Nectanebo II

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Head of Nectanebo II-MBA Lyon H1701-IMG 0204.jpg

Nectanebo II ruled in 360–342 BC.[1][2][3][4] He was the third and last pharaoh of the Thirtieth Dynasty of Egypt, and the last native ruler of ancient Egypt.[5]


Under Nectanebo II, Egypt prospered. During his reign, the Egyptian artists developed a style on the reliefs of the Ptolemaic Kingdom.[6] Nectanebo II started the enormous Egyptian temple of Isis (the Iseum).[7]

For several years, Nectanebo II was successful in keeping Egypt safe from the Achaemenid Empire.[8] However, he was betrayed by a former servant, Mentor of Rhodes. Nectanebo II was finally defeated by combined Persian and Greek forces in the Battle of Pelusium (343 BC). The Persians occupied Memphis and then seized the rest of Egypt. They took the country into the Achaemenid Empire under Artaxerxes III. Nectanebo fled south and was influential for some time; his final fate is unknown.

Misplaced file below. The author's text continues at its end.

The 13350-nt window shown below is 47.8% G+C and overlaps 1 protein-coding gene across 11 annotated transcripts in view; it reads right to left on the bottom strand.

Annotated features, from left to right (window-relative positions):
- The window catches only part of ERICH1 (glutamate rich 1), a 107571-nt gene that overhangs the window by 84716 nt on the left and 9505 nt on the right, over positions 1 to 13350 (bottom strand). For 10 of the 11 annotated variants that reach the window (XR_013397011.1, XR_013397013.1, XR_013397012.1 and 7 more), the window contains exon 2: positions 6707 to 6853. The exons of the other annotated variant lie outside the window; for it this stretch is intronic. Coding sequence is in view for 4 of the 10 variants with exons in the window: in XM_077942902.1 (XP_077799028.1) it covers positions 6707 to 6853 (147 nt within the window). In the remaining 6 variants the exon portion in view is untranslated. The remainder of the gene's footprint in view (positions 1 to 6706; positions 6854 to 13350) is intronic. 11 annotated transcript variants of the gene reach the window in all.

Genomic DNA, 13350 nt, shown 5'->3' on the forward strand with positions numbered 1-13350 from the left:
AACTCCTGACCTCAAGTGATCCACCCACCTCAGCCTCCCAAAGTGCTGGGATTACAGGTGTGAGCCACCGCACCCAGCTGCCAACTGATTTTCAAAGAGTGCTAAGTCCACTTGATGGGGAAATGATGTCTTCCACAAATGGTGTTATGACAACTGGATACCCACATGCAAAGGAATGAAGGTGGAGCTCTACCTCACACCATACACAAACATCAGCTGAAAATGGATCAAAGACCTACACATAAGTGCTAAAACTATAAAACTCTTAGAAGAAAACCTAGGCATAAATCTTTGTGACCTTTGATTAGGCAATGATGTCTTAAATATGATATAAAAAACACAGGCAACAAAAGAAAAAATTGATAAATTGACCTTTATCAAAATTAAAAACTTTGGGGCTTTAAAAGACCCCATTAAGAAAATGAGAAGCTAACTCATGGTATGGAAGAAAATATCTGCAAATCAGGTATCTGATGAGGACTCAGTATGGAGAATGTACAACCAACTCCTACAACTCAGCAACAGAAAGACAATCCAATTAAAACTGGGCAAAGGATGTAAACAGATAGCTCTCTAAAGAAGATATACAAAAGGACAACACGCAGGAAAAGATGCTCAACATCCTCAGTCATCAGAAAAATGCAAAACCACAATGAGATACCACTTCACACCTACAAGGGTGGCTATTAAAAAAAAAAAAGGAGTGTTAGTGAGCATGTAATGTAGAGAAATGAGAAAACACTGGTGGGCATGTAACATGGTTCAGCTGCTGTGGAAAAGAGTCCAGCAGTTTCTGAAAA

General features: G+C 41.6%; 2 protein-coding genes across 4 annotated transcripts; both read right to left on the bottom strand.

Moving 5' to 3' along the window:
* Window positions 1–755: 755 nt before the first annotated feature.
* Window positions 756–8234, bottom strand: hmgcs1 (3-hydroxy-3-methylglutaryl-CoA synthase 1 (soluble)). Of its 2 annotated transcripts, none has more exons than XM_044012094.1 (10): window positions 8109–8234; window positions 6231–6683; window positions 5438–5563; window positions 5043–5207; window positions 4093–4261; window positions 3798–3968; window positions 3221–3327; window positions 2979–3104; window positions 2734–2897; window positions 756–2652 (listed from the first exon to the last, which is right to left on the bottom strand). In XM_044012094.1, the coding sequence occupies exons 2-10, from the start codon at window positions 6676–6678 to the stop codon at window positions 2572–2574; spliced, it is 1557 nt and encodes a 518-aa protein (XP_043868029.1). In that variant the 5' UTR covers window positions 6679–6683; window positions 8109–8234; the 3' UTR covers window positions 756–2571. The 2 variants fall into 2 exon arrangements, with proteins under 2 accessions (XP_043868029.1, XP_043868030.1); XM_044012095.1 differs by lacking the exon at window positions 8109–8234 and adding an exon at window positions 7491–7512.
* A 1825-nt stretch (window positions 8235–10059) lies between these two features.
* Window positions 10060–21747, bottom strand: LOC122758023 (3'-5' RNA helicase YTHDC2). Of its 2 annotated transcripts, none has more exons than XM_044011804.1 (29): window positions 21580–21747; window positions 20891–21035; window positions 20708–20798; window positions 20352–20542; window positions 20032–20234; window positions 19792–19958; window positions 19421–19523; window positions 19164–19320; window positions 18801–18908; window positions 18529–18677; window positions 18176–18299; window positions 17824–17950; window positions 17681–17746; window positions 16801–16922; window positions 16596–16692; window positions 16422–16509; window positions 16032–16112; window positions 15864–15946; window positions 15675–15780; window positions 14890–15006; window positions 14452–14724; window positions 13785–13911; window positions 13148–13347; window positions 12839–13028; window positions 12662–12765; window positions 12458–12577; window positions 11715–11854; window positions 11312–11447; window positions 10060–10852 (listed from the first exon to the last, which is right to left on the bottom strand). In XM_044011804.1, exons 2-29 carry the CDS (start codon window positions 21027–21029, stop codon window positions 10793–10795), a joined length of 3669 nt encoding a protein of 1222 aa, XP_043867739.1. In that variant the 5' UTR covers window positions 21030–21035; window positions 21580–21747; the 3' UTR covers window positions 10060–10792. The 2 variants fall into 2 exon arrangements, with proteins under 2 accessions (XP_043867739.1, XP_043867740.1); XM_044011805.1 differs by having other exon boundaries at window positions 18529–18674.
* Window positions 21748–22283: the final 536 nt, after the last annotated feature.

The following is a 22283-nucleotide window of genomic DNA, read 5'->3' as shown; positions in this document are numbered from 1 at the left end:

References[change | change source]

  1. I. A. Ladynin (2009). ""Nectanebos-the-Falcons": Sculpture Images of Nectanebo II Before the God Horus and Their Concept". Vestnik drevnej istorii. Retrieved March 1, 2011.
  2. Kipfer, Barbara Ann (2000). Encyclopedic dictionary of archaeology. Springer. p. 384. ISBN 0-306-46158-7.
  3. According to von Beckerath & Dodson; 360–343 BC according to Grimal and 359/58–342/41 BC according to Arnold.
  4. "XXXth Dynasty". Narmer.pl. Archived from the original on January 19, 2009. Retrieved March 2, 2011.
  5. "Nakhthorhebyt". Digital Egypt for Universities. Retrieved March 1, 2011.
  6. Myśliwiec, Karol (2000). The twilight of ancient Egypt: first millennium B.C. Cornell University Press. p. 173. ISBN 0-8014-8630-0.
  7. Grimal, Nicolás (1994). A history of ancient Egypt. Wiley-Blackwell. p. 379. ISBN 0-306-46158-7.
  8. Sharpe, Samuel (1838). The History of Egypt under the Ptolemies. London: E. Moxon. p. 19. OCLC 4523393.